Bad Movie Club: Double Down
2005 Neil Breen movie
Bad Movie Rating: 5/5 (Josh: 5/5; Fred: 6/5; Libby: 4/5; Johnny: no rating)
Plot: I already wrote about this movie right here, after we Bad Movie Clubbed it less than a year ago. I guess we're obsessed with Breen. My plot synopsis the first time can't be improved upon.
I didn't really know what to say about this movie the first time I watched it, and I don't really know what to say about it now. Sure, there's a lot of pretentious bad art out there, but I don't think anybody does it like Neil Breen. As I typed in the Bad Movie Club thread after watching this, the movie is like a collaboration between David Lynch and Tommy Wiseau. It's such a weird effort to fart out an artistic statement with all these angst-filled excursions, clumsy symbolism, and this fragmented storytelling. Nothing about the movie works, and that, my friends, is what makes it so deliriously spectacular.
There's part of me that believes this is all an elaborate scheme, that it's supposed to be a comedy. But then I see the 1 1/2 facial expressions that Neil Breen is capable of having, and it all seems so genuine. I think I've wrote this exact same thing before, but the beauty of Neil Breen is that he fails so brilliantly at every single aspect of his job as a movie maker.
As a writer/director: Breen fails to make human characters sound like human beings. Wiseau-esquely, he throws in an "I've got cancer" subplot that makes it feel like he's never engaged in actual human interaction. He writes a movie that has so much to do with technology, but I'm not sure Breen really knows how a computer even works. That's probably why they're not even turned on as his character pounds on them to redirect satellites or communicate with foreign governments or whatever the hell he's doing. That aforementioned fragmentation only works to further confuse the viewer, and I'm not sure at the end whether Breen's character is supposed to be good at his job or terrible at it. Or if he's just a lonely guy having a nervous breakdown in the desert. He spends most of the movie's tedious narration bragging about how good he is at subterfuge or whatever and then manages to screw up multiple times, including a lengthy hilarious scene where he assassinates the wrong people.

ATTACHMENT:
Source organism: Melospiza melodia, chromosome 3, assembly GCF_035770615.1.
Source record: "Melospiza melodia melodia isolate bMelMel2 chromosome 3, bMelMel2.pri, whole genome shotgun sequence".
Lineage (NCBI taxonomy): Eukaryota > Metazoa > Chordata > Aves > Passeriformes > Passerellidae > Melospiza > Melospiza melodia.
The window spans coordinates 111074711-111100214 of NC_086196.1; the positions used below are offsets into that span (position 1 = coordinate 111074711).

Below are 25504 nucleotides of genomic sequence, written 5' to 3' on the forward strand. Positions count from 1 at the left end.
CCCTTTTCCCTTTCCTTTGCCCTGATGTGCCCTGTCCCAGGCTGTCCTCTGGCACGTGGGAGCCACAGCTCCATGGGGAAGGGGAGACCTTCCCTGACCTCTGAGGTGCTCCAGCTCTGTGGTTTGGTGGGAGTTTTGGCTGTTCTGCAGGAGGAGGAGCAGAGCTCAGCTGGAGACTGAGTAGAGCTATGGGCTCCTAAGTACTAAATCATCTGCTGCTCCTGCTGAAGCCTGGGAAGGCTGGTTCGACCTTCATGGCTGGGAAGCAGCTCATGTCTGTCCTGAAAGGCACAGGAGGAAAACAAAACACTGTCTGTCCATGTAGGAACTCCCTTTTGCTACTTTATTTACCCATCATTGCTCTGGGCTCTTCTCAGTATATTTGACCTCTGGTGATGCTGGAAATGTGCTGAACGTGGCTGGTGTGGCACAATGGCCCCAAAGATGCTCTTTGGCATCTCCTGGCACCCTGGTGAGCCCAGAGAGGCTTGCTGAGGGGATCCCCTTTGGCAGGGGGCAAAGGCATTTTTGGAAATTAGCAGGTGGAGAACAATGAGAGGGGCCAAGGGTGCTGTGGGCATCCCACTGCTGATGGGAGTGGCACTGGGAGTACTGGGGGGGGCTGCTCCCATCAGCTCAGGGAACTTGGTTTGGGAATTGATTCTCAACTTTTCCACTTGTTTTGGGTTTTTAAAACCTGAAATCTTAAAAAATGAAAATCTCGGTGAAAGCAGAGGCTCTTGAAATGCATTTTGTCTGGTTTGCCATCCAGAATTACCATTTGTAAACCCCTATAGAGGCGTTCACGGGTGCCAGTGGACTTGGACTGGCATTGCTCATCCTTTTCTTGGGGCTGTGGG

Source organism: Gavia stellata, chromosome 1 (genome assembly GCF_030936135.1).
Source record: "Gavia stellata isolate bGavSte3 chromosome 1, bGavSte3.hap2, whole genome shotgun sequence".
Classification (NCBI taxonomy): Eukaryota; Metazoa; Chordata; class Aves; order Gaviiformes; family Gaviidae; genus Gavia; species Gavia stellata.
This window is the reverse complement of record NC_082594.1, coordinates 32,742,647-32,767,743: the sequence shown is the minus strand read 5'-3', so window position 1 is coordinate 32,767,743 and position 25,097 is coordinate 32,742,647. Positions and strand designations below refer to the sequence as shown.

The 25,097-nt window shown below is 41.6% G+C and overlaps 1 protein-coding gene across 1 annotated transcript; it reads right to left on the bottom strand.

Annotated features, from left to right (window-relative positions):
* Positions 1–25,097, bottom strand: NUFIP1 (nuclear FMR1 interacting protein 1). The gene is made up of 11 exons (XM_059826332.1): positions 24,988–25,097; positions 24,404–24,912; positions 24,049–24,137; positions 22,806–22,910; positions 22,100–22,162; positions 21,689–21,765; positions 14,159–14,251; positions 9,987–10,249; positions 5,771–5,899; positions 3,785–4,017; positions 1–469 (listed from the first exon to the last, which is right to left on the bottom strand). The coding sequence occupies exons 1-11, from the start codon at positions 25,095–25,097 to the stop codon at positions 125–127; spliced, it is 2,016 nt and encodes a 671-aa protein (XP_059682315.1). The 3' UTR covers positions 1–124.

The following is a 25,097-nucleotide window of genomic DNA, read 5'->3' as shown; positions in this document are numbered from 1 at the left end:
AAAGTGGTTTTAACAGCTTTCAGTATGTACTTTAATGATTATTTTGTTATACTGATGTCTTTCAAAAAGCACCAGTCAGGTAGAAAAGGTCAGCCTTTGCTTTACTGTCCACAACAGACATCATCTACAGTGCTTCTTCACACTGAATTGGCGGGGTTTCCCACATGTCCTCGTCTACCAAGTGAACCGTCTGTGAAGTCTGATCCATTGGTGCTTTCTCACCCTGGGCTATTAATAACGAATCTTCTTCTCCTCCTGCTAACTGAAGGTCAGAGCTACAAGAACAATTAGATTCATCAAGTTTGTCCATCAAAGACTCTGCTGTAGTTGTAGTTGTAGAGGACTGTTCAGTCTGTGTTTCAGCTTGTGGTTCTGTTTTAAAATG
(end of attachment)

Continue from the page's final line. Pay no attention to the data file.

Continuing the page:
As an actor: Oh, my God, nobody does it like Breen. There's no way he had a chance to convince us that he could be an action hero as he darted around the desert hills in his mom jeans and a wife beater (though I might have been convinced if there were more scenes with him wearing the denim vest with medals), but you'd think a guy who's been an actual human being (allegedly) for 50 years or so could convince us that his character is a human being. Nope, not with Breen. His timing seems all off, he has no rapport with any other character in the movie, he doesn't even really have rapport with his surroundings when there are no other characters on the screen, and those 1 1/2 faces don't effectively show even one emotion.
It's not that anybody else in the movie is better. I think he found most of the other actors and actresses who end up in this movie at a real estate convention. Notice the parade of old guys in suits telling the camera that we need to move to level red or level orange or whatever. It's so inept that it's impossible not to love.
This will have your mouth agape for the duration, but my favorite scenes remain the following:
1) That pool scene. My God, that pool scene! Everything about that scene is so wrong that the whole thing becomes the most perfect movie scene I have ever seen.
2) A scene where he's eating tuna while driving and spills some in his lap. I'm sure your Jack Bauers and Ethan Hunts of the world have spilled food in their laps, but the directors of those t.v. episodes and movies don't have the genius to show the audience.
In case you haven't noticed, Neil Breen has become my personal favorite bad movie person. If I were to sculpt a Bad Movie Mount Rushmore, I'd put Neil Breen's face on the side of the mountain four times. He's that good. Or bad.
I've now written inadequately about this movie twice. Words just fail me when trying to put my thoughts about Neil Breen's movies in writing.